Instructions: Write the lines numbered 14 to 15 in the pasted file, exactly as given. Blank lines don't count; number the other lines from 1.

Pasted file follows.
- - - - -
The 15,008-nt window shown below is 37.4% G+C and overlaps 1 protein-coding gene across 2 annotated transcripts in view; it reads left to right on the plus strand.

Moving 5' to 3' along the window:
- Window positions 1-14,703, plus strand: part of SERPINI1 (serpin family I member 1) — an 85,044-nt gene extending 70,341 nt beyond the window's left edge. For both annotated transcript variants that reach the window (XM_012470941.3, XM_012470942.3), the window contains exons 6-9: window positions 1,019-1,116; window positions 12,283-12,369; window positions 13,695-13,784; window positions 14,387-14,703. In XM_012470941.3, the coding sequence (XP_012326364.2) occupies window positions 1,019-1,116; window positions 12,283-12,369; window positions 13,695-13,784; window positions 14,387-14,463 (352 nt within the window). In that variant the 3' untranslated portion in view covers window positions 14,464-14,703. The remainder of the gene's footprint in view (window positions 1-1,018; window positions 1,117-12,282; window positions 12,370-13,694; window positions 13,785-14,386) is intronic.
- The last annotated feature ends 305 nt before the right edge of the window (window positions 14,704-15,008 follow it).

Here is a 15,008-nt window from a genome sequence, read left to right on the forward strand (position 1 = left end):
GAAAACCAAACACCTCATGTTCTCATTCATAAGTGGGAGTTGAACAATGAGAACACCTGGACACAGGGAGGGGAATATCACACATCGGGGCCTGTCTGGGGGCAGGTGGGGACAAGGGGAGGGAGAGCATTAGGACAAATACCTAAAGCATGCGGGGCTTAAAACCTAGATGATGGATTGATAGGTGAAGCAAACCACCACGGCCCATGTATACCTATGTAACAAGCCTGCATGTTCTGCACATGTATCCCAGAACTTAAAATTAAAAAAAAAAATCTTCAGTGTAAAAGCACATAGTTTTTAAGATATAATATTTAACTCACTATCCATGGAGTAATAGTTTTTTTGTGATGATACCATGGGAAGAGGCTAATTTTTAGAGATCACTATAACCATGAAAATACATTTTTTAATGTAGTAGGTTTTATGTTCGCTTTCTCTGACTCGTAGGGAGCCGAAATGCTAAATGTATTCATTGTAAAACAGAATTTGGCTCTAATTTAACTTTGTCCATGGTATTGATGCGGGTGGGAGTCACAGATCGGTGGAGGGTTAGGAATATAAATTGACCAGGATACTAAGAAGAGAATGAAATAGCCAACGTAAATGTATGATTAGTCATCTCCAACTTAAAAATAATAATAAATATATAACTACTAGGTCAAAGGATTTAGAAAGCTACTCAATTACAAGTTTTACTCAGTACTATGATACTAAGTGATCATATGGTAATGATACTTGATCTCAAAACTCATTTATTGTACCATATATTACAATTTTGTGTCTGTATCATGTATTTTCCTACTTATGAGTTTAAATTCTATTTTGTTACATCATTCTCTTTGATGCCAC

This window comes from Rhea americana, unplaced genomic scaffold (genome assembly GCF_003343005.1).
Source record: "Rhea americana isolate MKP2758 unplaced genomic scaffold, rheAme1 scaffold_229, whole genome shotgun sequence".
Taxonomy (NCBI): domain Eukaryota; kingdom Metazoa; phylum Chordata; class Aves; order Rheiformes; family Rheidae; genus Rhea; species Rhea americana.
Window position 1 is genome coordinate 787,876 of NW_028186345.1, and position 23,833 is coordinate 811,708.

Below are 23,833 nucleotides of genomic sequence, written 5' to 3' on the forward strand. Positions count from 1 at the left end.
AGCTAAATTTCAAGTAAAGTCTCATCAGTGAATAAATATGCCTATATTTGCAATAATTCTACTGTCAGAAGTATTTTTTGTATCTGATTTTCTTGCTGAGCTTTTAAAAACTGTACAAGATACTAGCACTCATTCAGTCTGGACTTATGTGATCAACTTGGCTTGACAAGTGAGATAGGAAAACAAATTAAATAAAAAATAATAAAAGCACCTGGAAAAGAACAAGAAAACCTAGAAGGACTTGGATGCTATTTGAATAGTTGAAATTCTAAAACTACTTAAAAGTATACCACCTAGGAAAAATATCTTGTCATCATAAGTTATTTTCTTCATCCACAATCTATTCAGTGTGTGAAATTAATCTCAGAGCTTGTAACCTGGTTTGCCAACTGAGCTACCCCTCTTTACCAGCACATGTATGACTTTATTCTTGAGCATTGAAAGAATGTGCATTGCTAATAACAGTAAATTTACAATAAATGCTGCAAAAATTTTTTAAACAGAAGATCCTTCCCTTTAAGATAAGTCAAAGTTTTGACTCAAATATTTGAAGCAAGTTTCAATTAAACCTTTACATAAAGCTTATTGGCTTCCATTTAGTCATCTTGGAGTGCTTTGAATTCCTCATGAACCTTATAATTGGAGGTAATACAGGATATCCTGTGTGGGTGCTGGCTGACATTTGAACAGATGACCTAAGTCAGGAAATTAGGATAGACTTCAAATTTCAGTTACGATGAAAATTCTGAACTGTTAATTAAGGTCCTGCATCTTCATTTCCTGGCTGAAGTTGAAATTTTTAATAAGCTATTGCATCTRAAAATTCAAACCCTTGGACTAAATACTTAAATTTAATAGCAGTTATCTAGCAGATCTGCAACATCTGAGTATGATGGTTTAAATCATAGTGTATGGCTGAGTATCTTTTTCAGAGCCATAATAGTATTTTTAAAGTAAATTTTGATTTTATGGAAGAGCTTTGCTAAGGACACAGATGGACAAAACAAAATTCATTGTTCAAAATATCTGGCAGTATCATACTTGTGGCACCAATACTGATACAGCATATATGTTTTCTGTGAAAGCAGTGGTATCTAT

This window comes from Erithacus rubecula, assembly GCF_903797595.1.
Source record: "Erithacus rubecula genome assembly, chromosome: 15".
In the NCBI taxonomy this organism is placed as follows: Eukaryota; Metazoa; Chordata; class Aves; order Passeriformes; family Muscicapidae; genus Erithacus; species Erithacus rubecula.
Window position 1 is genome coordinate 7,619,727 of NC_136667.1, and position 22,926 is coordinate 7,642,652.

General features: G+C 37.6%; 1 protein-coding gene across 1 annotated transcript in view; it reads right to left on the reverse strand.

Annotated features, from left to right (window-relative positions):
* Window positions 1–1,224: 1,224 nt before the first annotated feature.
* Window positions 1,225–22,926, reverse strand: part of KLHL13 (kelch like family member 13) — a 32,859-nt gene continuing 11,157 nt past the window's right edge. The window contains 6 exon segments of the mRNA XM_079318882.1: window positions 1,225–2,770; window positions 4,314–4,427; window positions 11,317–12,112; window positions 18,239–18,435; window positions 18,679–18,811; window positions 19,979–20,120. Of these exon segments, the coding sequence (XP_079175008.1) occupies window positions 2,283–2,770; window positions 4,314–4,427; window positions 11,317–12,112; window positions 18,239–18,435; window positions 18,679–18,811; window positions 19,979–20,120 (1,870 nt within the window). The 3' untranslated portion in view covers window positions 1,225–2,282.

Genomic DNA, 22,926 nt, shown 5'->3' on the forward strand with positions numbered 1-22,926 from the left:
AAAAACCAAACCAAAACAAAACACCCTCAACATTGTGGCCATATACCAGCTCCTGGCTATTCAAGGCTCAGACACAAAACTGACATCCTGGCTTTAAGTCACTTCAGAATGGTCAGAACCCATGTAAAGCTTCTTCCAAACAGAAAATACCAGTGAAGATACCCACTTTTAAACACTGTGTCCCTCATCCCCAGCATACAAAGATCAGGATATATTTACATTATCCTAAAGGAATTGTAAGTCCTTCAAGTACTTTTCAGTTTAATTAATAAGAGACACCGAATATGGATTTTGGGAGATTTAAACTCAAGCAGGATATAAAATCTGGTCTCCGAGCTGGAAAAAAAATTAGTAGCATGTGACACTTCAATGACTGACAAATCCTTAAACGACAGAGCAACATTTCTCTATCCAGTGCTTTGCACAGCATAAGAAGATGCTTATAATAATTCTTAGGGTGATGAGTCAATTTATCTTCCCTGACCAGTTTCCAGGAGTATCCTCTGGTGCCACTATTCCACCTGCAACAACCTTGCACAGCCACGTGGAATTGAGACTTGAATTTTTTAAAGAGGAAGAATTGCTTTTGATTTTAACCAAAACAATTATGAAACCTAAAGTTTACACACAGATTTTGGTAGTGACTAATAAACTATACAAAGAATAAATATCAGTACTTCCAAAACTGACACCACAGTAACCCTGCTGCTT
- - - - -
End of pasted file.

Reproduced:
Source record: "Erithacus rubecula genome assembly, chromosome: 15".
In the NCBI taxonomy this organism is placed as follows: Eukaryota; Metazoa; Chordata; class Aves; order Passeriformes; family Muscicapidae; genus Erithacus; species Erithacus rubecula.